She spoke with Amelia Melbourne-Hayward about the importance and benefits of green public spaces in our cities, and creating successful urban design projects, prior to her keynote lecture at the RMLA #Liveable conference on 23 September.

Amelia Melbourne-Hayward: What is your background prior to joining NYRP? 

Deborah Marton: I started my career as an attorney but after three years I went back to school to study landscape architecture, specifically with the idea of working on urban landscapes. After design school I worked for the New York City Parks Department and then for James Corner Field Operations, a private landscape architecture firm who designed the High Line.

Fresh Kills Park, a project Deborah completed during her time at James Corner Field Operations.

From there I went to a smaller non-profit called Design Trust for Public Space, which was more policy oriented. After being there for seven years I wanted to get back into more on-the-ground implementation.

AMH: What drew you to this organisation in particular?

DM: We’re an interesting mix of many different things. We focus on open spaces that are specifically in communities of need in New York City and we also own 52 community gardens throughout the city. Bette Midler founded the organisation in the early 1990s to pick up trash and the work continues to focus on municipal places that don’t receive adequate support.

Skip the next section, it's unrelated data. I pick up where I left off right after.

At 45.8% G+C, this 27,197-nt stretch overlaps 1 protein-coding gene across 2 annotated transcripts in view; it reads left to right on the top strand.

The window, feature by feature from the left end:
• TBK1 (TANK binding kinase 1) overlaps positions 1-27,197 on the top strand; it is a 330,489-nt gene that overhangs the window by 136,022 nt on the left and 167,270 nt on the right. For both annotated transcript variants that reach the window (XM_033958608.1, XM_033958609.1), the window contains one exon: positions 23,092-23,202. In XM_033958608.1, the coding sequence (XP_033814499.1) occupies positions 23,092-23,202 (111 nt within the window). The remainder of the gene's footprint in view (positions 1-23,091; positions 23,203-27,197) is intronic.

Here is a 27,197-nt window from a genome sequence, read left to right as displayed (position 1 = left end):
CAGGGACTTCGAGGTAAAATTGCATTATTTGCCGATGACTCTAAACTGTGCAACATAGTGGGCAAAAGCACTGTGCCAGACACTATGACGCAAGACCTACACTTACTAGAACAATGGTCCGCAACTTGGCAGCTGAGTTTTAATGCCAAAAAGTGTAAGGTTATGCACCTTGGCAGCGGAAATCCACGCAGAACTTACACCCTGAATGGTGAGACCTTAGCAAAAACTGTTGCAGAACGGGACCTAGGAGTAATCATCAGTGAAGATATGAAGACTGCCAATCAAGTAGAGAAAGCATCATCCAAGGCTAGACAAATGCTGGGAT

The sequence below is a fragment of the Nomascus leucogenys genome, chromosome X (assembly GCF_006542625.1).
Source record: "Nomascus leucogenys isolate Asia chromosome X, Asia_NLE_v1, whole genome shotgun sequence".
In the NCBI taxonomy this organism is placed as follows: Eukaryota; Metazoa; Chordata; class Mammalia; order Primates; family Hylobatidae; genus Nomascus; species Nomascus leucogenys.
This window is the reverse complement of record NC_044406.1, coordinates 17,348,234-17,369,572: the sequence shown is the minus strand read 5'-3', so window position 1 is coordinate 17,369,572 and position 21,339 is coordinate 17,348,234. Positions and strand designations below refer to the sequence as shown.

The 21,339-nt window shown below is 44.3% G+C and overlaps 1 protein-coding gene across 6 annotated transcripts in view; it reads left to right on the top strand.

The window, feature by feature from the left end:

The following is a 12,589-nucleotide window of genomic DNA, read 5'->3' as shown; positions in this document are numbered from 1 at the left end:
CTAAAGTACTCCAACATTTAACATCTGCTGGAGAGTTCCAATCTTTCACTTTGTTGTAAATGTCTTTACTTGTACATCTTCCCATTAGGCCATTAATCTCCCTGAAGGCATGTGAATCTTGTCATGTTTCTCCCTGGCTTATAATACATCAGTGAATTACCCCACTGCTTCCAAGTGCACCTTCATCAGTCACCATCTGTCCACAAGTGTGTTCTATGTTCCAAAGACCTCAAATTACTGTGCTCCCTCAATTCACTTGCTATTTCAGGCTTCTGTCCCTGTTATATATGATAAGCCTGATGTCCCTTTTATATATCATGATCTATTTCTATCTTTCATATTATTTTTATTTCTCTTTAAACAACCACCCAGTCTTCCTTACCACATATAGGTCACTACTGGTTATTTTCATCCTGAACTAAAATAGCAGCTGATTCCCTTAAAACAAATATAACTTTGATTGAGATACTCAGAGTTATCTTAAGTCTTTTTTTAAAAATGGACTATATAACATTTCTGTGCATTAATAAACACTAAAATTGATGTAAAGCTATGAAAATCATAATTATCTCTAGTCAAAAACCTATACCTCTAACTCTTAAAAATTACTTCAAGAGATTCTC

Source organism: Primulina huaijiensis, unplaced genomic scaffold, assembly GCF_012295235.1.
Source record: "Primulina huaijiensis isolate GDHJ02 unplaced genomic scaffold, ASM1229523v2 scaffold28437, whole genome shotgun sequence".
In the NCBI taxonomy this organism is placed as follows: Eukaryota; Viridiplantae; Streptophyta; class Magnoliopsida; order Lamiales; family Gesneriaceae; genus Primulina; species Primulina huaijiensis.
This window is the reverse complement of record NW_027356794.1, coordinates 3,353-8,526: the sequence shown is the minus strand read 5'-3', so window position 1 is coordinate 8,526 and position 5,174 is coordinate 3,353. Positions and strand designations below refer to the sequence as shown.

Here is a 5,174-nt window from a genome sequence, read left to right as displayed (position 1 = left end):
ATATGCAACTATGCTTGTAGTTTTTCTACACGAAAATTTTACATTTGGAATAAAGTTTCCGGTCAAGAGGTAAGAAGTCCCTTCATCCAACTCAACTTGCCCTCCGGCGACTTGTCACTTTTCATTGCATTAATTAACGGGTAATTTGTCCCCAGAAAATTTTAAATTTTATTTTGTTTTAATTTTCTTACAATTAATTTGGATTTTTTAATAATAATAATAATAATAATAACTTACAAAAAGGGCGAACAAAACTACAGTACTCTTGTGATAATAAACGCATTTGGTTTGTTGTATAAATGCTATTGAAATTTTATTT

We are the city’s partner to help plant a million trees and we also help to build new parks – we’re currently designing a park in the South Bronx, which is a very underserved neighbourhood.

The possibility of bringing all those kinds of expertise to communities that really needed them was exciting to me. I was born in the United States but my parents immigrated from Hungary in 1956. To me, open spaces are a great democratising element in our city.

AMH: What changes have you seen in these less well-off communities where you have introduced these green spaces?

Essex Street Community Garden, New York: before transformation by New York Restoration Project. Image:  courtesy New York Restoration Project

DM: When we acquired our 52 gardens in 1999, most of them were empty lots filled with trash. As we cleaned them up and turned them into beautiful, safe public open spaces we started to see a ripple effect around the neighbourhood, where other spaces on the block or the next over started to be cleaned up.